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    Demonstrate responsiveness to customers. Respond quickly professionally to any complaints against the business, either through the BBB or otherwise. Try to either resolve these disputes or prove the base lessness of the dispute by providing information to support your side of the argument. If the complaint results in a judgment against your business, follow through with any settlement arrived at through the BBB dispute resolution process. If complaints turn into a pattern, work to correct these problems.[5]
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    Show that you carry out secure financial transactions. Have in place standards that assure customers of their privacy and protect against mishandling of customers' personal information. Accredited BBB businesses must disclose on their websites what information the business collects, how the information is secured, who the business will share the information with and how to address customers' concerns if data are mishandled.
    • Post information on your site that assures customers' transactions are secure. The BBB requires businesses to follow certain Internet commerce guidelines.[6]

Part 2
Becoming BBB Accredited

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    Identify your local BBB chapter. Search online for the nearest BBB chapter in your area. BBB chapters are parts of the overall BBB organization that are run by business leaders in a given area. You will have to contact this organization to apply for accreditation. They will then determine, using standard BBB criteria, your business's ability to adhere to BBB standards.[7]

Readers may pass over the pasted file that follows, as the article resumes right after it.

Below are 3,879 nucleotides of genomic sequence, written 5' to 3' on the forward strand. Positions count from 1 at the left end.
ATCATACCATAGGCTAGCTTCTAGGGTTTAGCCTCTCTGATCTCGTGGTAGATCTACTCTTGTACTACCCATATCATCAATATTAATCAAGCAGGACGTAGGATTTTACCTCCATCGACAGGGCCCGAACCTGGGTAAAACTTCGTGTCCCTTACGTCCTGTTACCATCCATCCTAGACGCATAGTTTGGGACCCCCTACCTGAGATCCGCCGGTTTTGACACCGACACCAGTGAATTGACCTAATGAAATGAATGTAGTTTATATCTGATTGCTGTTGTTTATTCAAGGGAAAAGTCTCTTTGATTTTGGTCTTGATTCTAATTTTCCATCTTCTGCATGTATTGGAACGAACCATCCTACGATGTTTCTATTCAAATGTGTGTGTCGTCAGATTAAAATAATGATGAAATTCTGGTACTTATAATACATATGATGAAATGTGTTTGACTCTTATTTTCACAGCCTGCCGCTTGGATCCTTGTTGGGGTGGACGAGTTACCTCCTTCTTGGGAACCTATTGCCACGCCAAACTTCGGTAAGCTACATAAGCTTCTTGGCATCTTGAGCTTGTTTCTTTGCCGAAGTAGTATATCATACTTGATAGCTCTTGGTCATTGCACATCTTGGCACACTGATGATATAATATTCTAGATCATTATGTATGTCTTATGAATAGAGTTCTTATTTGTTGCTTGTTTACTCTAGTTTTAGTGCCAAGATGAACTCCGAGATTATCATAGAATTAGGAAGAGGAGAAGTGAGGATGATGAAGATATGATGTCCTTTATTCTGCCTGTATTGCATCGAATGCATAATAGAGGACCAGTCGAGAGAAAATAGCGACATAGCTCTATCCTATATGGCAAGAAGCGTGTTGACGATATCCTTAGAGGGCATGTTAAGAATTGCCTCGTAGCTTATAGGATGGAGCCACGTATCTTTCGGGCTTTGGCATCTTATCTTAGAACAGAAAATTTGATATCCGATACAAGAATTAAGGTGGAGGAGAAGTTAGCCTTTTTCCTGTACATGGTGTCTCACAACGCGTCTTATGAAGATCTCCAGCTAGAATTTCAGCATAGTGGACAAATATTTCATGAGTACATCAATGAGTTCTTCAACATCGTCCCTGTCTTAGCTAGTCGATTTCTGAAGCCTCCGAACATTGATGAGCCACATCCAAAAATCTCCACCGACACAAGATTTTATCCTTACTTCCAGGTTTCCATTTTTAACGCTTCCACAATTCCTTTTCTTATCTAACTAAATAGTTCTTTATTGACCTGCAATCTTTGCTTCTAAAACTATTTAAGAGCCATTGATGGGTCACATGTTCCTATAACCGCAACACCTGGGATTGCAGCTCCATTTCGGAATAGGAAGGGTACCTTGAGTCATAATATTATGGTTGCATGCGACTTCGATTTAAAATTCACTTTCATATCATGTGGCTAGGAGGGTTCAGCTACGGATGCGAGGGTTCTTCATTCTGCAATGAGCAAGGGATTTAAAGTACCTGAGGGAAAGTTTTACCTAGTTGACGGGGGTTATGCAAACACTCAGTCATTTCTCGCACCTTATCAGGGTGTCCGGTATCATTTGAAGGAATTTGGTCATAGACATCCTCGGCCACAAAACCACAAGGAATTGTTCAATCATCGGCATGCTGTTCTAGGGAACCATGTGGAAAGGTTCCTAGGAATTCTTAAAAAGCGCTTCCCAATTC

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    Apply for accreditation. You can apply for accreditation to a local BBB chapter after you've been in business for 12 months. You may apply before 12 months pass if you've had a similar business that was eligible for BBB accreditation. Local BBB chapters list their phone numbers in phone books and online.[8]
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    Send over your information and references. Notify BBB of who owns the business and provide banking and business references, professional accreditation, and a description of the business. Clarify the business's name, address, and contact information.[9]
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    Show them that you are properly licensed. Obtain the licenses and bonding required in the jurisdictions where you do business and supply the BBB with proof you have them. You will have to provide proof of these licenses and bonds if the BBB requests for you to do so.[10]